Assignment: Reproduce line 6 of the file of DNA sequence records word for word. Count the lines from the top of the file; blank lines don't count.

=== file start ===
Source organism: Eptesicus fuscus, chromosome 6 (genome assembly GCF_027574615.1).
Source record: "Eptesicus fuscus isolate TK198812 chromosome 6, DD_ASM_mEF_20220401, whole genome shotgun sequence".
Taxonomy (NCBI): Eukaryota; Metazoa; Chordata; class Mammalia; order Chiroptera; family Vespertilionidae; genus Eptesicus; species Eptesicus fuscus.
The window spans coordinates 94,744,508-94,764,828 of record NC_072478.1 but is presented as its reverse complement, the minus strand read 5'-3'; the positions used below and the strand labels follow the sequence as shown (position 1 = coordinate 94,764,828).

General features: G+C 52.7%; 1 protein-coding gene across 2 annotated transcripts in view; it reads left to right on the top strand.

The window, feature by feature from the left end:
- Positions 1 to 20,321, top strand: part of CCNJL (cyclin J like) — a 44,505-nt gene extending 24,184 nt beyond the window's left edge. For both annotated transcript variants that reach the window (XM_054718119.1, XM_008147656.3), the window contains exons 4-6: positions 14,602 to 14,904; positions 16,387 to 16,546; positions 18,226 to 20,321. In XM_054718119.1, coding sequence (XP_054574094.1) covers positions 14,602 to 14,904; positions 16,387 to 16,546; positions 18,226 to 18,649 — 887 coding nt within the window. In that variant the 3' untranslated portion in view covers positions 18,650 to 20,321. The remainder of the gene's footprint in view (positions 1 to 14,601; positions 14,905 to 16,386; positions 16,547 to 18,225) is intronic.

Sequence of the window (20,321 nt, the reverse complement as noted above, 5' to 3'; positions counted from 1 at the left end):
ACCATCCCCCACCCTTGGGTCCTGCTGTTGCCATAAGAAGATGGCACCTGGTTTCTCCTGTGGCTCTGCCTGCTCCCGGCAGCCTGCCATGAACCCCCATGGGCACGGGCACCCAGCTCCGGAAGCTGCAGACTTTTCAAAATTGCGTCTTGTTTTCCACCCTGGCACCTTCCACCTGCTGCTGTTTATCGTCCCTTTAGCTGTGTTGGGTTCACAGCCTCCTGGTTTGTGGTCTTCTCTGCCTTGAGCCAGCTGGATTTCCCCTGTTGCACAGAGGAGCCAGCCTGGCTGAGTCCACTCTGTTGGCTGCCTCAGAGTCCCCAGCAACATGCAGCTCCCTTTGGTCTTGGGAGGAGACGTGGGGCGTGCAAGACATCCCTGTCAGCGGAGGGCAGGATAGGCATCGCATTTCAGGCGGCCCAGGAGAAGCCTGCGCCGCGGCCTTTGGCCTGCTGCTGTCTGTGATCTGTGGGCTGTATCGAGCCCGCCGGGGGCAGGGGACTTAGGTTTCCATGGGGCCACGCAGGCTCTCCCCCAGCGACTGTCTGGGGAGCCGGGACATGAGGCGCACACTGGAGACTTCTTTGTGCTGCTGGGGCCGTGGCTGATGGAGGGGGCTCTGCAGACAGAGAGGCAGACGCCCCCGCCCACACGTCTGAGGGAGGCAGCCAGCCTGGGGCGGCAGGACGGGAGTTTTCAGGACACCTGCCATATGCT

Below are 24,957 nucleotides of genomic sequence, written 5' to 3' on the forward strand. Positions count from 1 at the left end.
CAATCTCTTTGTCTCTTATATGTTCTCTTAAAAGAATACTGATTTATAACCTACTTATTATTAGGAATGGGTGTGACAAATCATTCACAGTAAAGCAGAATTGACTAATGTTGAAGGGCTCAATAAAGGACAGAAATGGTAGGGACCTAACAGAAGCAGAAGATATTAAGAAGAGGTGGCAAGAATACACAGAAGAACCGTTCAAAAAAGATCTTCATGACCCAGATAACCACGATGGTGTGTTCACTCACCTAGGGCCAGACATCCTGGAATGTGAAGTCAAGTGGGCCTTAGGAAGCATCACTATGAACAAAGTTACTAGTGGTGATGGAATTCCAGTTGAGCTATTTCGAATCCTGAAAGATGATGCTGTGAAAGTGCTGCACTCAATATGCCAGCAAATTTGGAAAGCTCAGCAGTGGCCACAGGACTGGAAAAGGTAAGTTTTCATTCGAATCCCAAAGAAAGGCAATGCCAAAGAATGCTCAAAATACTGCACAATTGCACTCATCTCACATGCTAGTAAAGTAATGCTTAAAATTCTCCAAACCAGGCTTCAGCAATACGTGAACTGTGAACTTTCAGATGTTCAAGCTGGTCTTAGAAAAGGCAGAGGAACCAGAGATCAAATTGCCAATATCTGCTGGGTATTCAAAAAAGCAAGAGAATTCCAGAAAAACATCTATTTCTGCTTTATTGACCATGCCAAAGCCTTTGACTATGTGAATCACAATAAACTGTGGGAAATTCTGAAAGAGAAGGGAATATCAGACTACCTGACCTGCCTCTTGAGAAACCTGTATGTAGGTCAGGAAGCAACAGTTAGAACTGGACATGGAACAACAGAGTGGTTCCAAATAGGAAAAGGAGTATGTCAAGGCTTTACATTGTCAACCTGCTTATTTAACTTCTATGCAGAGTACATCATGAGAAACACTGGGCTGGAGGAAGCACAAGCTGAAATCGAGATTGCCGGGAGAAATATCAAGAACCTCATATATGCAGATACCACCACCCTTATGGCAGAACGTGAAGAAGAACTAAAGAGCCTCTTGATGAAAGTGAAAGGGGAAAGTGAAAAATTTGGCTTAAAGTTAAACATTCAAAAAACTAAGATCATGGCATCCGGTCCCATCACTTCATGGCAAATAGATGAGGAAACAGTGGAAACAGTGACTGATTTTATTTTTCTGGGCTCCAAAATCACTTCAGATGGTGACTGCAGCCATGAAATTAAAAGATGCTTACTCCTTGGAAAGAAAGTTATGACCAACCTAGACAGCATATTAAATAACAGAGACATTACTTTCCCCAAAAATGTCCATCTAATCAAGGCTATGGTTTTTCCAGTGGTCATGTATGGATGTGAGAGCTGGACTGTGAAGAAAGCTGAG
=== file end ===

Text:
The window, feature by feature from the left end: